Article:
Alfred Sisley Galleries
Alfred Sisley (October 30, 1839 ?C January 29, 1899) was an English Impressionist landscape painter who was born and spent most of his life in France. Sisley is recognized as perhaps the most consistent of the Impressionists, never deviating into figure painting or finding that the movement did not fulfill his artistic needs.
Sisley was born in Paris to affluent English parents; William Sisley was in the silk business, and his mother Felicia Sell was a cultivated music connoisseur. At the age of 18, Sisley was sent to London to study for a career in business, but he abandoned it after four years and returned to Paris. Beginning in 1862 he studied at the atelier of Swiss artist Marc-Charles-Gabriel Gleyre, where he became acquainted with Fr??d??ric Bazille, Claude Monet, and Pierre-Auguste Renoir. Together they would paint landscapes en plein air (in the open air) in order to realistically capture the transient effects of sunlight. This approach, innovative at the time, resulted in paintings more colorful and more broadly painted than the public was accustomed to seeing. Consequently, Sisley and his friends initially had few opportunities to exhibit or sell their work. Unlike some of his fellow students who suffered financial hardships, Sisley received an allowance from his father??until 1870, after which time he became increasingly poor. Sisley's student works are lost. His earliest known work, Lane near a Small Town is believed to have been painted around 1864. His first landscape paintings are sombre, coloured with dark browns, greens, and pale blues. They were often executed at Marly and Saint-Cloud. Related Paintings of Alfred Sisley :. | Wascherinnen von Bougival | Kahn in der uberschwemmung | Flood at Port Marly, | Die Strohmieten | Lane Near a Small Town. Alfred Sisley, |
Related Artists:Biljert, Jan Hermansz. van
Dutch, approx. 1597-1671Walter Crane,RWS
English painter, illustrator, designer, writer and teacher. He showed artistic inclinations as a boy and was encouraged to draw by his father, the portrait painter and miniaturist Thomas Crane (1808-59). A series of illustrations to Tennyson's The Lady of Shalott (Cambridge, MA, Harvard U., Houghton Lib.) was shown first to Ruskin, who praised the use of colour, and then to the engraver William James Linton, to whom Crane was apprenticed in 1859. From 1859 to 1862 Crane learnt a technique of exact and economical draughtsmanship on woodblocks. His early illustrative works included vignette wood-engravings for John R. Capel Wise's The New Forest: Its History and its Scenery (1862). Jules Coignet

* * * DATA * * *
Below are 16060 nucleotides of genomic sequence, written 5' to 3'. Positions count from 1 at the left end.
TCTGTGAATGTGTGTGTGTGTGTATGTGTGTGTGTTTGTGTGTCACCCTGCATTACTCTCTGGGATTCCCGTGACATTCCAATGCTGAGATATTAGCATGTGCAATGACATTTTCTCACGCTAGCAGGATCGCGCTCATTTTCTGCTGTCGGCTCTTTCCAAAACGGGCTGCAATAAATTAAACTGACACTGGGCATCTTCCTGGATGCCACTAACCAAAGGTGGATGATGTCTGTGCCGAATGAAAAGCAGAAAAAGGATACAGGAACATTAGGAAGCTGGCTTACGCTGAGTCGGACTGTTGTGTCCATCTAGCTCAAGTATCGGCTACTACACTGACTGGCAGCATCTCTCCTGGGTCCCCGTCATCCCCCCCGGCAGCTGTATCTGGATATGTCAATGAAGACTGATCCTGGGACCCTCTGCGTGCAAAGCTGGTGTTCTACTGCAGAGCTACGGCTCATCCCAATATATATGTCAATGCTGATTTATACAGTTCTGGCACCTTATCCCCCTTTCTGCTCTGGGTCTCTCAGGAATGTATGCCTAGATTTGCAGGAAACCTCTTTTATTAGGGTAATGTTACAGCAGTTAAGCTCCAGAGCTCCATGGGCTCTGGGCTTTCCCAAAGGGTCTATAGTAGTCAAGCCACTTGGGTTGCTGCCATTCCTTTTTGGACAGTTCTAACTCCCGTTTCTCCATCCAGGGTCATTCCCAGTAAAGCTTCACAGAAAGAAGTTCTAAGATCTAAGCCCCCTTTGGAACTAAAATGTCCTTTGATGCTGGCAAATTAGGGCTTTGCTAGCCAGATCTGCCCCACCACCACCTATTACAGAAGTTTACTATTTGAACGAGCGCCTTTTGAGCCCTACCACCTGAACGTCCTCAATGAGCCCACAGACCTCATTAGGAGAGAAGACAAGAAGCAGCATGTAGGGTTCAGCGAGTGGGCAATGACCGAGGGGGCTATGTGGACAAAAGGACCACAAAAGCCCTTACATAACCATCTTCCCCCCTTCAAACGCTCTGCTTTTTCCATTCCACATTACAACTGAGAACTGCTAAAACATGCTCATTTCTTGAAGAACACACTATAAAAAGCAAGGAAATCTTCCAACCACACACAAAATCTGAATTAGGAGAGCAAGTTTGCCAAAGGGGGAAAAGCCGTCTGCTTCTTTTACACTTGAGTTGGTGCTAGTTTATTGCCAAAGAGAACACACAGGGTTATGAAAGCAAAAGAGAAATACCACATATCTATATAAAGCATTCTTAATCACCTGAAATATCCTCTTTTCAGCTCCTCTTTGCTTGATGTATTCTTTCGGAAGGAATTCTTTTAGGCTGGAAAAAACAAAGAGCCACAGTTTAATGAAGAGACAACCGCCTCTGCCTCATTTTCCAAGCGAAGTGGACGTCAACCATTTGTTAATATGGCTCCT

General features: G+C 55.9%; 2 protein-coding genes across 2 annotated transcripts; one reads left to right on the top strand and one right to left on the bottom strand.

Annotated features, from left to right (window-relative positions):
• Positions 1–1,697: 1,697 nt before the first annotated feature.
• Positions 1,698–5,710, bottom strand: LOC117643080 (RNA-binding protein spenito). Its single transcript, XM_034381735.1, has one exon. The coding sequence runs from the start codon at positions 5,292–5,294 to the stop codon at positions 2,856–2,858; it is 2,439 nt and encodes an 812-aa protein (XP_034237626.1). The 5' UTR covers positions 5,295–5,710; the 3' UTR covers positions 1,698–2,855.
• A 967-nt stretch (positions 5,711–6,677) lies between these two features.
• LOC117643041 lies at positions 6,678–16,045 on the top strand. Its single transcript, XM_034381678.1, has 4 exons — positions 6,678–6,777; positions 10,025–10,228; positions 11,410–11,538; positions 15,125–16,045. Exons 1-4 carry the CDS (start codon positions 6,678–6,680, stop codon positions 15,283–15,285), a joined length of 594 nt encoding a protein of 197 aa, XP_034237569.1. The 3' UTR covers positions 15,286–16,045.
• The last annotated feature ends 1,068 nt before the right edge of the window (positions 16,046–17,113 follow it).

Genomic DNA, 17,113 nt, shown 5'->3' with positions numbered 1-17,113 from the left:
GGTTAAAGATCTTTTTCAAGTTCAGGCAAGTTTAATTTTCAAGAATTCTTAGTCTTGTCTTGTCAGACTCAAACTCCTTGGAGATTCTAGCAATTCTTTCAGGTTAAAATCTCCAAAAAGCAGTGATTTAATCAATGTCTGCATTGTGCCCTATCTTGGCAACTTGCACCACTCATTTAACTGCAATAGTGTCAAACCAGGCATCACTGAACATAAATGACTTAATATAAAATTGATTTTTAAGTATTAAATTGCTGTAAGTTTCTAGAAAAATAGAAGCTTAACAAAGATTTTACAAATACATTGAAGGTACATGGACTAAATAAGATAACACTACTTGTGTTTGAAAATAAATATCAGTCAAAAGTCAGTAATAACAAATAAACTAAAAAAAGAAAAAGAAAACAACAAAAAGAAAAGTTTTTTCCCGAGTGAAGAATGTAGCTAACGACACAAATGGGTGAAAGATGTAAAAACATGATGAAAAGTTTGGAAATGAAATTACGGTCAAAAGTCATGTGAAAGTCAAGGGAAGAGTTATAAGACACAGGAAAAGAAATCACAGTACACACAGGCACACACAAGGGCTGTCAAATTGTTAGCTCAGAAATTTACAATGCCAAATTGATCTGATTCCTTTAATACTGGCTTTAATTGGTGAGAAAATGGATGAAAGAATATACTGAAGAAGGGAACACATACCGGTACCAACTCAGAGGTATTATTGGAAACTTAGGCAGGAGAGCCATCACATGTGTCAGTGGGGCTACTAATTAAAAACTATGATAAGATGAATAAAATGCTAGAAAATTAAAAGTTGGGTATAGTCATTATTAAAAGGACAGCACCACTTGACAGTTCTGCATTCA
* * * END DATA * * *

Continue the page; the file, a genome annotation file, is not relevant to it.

was born in Paris in 1798 and died there in 1860. He was a noted landscape painter who had studied under Jean-Victor Bertin. He travelled a good deal in his own country as well as elsewhere in Europe and the East, and produced a considerable number of views. A regular exhibitor at the Paris Salon exhibitions, he was awarded a gold medal there in 1824 and was given state recognition by being made a Chevalier of the Legion of Honour in 1836.
As a painter, Coignet holds a middle place between the Idealists and the Realists, and his work is remarkable for the combination of vigour and delicacy in the effects of light and shade, for poetical feeling, for a firm brush, and occasionally for grandeur of conception. This is particularly evident in "The Ruins of the Temple of Paestum", now in Munich's Neue Pinakothek.There are times too when his paintings have an atmospheric, almost Impressionist effect. One example is the coastal sunset in the Louvre; another is the pastel "Grey weather over the sea" (1848) in the Dijon museum.
Following the 1824 exhibition in Paris of John Constable's paintings, Coignet began painting outside in the forest of Fontainbleau and encouraged his students to do the same. One of his specialities was painting tree 'portraits', of which there are many examples, both as finished paintings and as sketches in oil paint.